“The fact that such projects can be achieved in China is inseparable to the country’s digital innovative industry and non-cultural Chinese company’s growing sense of cultural responsibility,” Dou emphasized. 

In April 2023, the program debuted to domestic Chinese users. Around 1.4 million users were seen tapped into the project’s online mini program, within which more than 400,000 of users have experienced the digital Dunhuang Library Cave online. 

“Through such digital creative projects, we discovered that the popularization of Dunhuang culture increased massively, far more than what we had imagined,” Su emphasized. He also revealed that the academy is willing to cooperate with digital companies to continue other projects like the “cloud tour at Dunhuang.” 

Cultural creative industry expert Yao Yu told the Global Times that such a new academy-corporation collaboration mode can shed light on sectors of “public cultural education, and help the industrial upgrading of technological companies.” He emphasized that more and more Chinese technological companies are starting to realize the “importance of cultures.” 

“We help in not only bringing the country’s non-renewable cultural resources to life, but also by promoting Chinese culture globally,” said Guo Kaitian, senior vice president of Tencent. 

“We are taking an exploratory step in exchanging the Chinese civilizations with the world, and also dedicate to promoting mutual learning between different cultures,” Guo remarked.  

Zhao Xiaoxing (left) shows and introduces the replicas of documents unearthed from the Dunhuang Library Cave to a journalist at the Dunhuang Art Gallery in Lanzhou, Northwest China's Gansu Province. Photo: VCG

Zhao Xiaoxing (left) shows and introduces the replicas of documents unearthed from the Dunhuang Library Cave to a journalist at the Dunhuang Art Gallery in Lanzhou, Northwest China’s Gansu Province. Photo: VCG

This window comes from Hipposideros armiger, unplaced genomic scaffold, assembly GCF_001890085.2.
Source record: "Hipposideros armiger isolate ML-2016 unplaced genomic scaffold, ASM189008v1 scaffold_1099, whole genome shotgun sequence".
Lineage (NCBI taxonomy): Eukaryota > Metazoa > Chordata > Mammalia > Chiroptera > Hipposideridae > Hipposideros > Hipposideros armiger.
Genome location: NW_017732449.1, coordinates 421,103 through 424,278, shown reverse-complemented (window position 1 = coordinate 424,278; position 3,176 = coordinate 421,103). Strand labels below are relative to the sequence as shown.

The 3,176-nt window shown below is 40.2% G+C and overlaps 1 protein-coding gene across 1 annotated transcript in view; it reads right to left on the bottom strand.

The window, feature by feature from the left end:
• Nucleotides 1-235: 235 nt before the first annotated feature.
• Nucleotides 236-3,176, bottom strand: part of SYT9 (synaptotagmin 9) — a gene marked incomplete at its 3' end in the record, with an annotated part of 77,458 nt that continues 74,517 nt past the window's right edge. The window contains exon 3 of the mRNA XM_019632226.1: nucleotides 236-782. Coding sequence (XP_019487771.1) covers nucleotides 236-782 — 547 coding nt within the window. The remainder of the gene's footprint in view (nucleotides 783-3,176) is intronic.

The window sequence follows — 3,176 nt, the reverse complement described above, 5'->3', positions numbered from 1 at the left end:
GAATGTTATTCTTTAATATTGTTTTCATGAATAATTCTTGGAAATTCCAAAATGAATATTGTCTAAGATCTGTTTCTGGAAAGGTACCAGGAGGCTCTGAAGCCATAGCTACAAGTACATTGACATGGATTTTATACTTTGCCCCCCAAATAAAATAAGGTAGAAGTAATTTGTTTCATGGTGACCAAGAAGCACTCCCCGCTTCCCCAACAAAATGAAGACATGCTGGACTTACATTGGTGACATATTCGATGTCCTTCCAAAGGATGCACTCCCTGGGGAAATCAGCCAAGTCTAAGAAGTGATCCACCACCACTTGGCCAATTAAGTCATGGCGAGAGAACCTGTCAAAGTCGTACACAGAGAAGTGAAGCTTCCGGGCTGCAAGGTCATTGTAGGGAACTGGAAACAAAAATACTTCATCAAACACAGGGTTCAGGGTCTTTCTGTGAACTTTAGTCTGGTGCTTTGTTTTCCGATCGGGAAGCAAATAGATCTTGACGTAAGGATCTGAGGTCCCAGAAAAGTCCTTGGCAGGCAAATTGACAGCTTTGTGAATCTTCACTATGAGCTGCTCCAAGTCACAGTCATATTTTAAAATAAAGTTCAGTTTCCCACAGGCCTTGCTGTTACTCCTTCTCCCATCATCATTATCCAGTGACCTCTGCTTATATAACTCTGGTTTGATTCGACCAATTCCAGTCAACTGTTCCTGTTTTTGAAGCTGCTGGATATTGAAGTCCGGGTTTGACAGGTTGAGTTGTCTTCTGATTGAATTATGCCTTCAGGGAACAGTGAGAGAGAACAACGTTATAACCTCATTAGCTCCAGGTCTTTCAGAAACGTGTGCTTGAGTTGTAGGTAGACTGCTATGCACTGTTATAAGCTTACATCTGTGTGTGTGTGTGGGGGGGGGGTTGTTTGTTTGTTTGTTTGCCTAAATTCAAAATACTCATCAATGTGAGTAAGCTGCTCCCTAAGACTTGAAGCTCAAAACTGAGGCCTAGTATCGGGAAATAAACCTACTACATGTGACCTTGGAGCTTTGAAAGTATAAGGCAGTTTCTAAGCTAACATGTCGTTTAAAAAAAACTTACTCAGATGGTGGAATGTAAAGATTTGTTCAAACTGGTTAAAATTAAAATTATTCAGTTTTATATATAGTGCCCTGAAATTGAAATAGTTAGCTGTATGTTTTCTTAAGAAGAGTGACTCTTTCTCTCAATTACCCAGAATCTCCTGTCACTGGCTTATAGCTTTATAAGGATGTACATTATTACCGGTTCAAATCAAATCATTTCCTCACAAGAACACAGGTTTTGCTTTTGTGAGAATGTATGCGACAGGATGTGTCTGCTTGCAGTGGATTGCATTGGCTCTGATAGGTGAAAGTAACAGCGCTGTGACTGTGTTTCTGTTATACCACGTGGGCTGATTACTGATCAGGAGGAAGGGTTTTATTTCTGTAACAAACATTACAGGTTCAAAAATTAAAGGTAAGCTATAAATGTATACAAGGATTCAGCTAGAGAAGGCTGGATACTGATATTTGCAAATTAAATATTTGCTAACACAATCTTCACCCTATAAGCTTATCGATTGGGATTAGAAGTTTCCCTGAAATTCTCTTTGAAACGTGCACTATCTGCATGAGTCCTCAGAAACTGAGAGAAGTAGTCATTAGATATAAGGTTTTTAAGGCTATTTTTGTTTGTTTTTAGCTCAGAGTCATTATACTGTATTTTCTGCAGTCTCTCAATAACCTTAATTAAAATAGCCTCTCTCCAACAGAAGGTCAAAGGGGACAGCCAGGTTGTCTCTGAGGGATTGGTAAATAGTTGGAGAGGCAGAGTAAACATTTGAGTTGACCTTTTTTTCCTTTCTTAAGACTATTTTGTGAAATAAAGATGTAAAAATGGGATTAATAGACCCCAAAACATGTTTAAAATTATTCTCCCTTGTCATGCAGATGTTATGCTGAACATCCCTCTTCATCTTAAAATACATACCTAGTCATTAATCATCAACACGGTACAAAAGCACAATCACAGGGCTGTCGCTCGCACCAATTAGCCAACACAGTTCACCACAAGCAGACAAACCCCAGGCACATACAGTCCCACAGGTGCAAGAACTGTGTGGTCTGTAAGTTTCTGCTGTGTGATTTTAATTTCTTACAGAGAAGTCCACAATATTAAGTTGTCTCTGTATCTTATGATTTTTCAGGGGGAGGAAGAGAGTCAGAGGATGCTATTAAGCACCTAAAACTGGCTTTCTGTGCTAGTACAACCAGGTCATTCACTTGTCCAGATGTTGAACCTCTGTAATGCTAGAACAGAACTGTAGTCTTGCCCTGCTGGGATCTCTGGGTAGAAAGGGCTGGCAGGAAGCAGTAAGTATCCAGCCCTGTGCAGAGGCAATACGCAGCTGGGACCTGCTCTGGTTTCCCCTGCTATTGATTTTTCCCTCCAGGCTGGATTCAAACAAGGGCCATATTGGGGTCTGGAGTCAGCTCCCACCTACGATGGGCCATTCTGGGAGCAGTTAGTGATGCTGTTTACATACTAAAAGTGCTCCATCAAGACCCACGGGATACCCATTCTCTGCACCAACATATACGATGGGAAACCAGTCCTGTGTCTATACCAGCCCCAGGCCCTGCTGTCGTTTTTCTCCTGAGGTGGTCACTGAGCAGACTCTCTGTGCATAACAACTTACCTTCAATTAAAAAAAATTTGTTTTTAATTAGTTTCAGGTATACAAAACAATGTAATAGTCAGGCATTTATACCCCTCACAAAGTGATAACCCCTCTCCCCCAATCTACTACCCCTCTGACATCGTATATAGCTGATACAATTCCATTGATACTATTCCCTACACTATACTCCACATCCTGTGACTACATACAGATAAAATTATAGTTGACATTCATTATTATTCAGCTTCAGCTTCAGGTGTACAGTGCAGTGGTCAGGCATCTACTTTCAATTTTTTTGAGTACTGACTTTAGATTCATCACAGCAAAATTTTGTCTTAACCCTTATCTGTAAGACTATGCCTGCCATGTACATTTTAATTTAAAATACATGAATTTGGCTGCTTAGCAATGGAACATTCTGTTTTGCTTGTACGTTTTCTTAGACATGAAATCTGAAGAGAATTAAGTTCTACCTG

Nationwide efforts 


Adopted by not only the Mogao Caves, the Yungang Grottoes in North China’s Shanxi Province has also experimented on the “digitalization + relics” programs marked by a milestone that in 2012, a digital research department was officially established as part of the heritage site. 

Over years of developments, the site has made achievements like successfully collecting data of the grottoes’ façades, and also completed a sensational digital project in 2023, to which the site’s statue of Amitabha from the Cave No.3 has been 1:1 3D printed and made into a replica to be displayed at Qingdao, East China’s Shandong Province. 

“Around 10,000 photos of the original cave were taken in order to create a digital model,” Wang Shanshan, an insider with the project told the Global Times. 

“Cultural relics are like doors closed, and the technology is the key to opening these doors,” Hang Kan,  director of the Yungang Research Institute told media.

Tourists gravitate to color floral seas throughout China

Visitors enjoy peony flowers at the Jingshan Park in Beijing on April 22, 2024. [Photo/VCG]